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Anorexic Bill Skarsgård x Reader

Bill Skarsgård x Reader

Requester: Anonymous

Prompt: Can you do an imagine where the reader is Bill’s girlfriend and shes severely anorexic and he tries to help her to eat and he cries at night bc he’s scared of losing her thanx :)!

EXTREME WARNING: ANOREXIA

Note: So…sadly I know a lot about anorexia. My mother was anorexic and it got so bad she had to go to the hospital because her heart was failing on her. She had to to through rehab and all that stuff and now she’s slowly gaining. Having the “perfect body” is a major cause of anorexia but just remember that the models are photoshopped to be beautiful and they go through so much torture to make themselves so skinny. It’s okay to lose weight but not to the point where you look like a walking skeleton with skin. Enjoy anyways! :D!

Originally posted by dynode

Originally posted by slhl

Originally posted by sex--cuddles

The perfect body.

Society’s beauty.

0% fat.

Fat is bad.

Don’t eat food.

That was all she thought of.

She needed to look perfect.

She needed to be thin.

The magazine’s bullied her calling you fat and saying she had gained 20 pounds.

Those stupid gossip magazines caused all of it.

I didn’t know it at first.

At work she stopped eating lunch and then occasionally made light dinners of salads. For weeks that’s all she ate for dinner was salad and then afterwards ran a couple miles.

I was an idiot then.

I didn’t stop her.

I knew some thing was wrong but… I did nothing. Didn’t say or do anything to stop her. For months she continued to starve herself and exercise until she was exhausted.

Keep reading

anonymous asked:

I've never met one person who promoted a fat person starving themselves.

Hi anon, I think you referring to this quote I reblogged:

“The reality is that fat people are often supported in hating their bodies, in starving themselves, in engaging in unsafe exercise, and in seeking out weight loss by any means necessary. A thin person who does these things is considered mentally ill. A fat person who does these things is redeemed by them. This is why our culture has no concept of a fat person who also has an eating disorder. If you’re fat, it’s not an eating disorder — it’s a lifestyle change.”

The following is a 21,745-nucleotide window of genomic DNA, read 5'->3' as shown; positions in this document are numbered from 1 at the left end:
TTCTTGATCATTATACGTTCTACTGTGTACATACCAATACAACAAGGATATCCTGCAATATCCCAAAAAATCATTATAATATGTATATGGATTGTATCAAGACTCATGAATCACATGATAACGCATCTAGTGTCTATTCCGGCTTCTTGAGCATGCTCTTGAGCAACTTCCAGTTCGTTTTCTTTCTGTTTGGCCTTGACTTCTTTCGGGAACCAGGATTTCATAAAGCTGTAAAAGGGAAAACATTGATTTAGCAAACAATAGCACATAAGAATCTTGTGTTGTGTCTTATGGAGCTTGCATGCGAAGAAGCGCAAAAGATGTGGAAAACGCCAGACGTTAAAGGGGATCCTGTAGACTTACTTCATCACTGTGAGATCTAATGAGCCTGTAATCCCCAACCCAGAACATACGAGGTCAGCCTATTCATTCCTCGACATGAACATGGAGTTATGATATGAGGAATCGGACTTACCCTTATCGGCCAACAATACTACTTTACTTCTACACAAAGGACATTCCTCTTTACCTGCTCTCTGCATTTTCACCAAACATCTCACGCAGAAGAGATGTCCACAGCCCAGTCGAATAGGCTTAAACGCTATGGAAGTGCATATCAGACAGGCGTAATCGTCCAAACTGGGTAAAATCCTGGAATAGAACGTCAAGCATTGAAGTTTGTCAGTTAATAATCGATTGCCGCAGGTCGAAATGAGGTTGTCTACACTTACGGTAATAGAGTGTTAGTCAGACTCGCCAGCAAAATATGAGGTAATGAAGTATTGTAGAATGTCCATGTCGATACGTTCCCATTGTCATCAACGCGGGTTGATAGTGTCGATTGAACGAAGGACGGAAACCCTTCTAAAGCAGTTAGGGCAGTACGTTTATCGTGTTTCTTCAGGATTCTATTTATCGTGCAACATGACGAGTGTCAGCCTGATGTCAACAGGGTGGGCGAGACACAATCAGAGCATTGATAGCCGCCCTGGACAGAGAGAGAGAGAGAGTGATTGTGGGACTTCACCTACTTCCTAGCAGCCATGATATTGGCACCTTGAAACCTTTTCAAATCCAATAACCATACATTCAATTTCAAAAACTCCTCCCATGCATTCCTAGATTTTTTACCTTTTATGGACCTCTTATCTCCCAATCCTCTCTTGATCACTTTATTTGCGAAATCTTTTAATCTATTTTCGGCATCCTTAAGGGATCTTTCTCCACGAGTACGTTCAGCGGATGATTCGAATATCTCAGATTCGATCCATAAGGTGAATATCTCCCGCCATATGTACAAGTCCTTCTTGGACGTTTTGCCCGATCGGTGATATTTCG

— Lesley Kinzel

I have experienced this countless times and to be honest I have to admit that years ago I was one of these people as well who looked at an overweight person eating a burger at McDonalds and thought: “Wow this person should better not eat this burger!” When I was overweight I felt like I don’t have the right to eat. I felt like I have to earn my right to eat with a workout. I felt like it is my responsibility to get myself back into an “appealing” shape. Weight Watchers was one of the main triggers for my eating disorder, but even though people in my surrounding noticed that I was starving myself and consuming not more than 800 calories a day from silly diet shakes, they still gave me a feeling of “good on you, girl, no one wants to be fat, so you just do what it takes.”

How often get fat people told “You could be very pretty if you’d lose a couple of pounds!”? It’s reality that magazines show before and after weight loss pictures of celebrities saying “After losing 20kg NOW she looks amazing!”, not considering that these people might have done horrible things to their bodies. Some of them even promote things like mono diets or drinking diet shakes or whatever. Diet culture exists, fat shaming exists and the encouragement for fat people to lose weight, no matter how, exists too.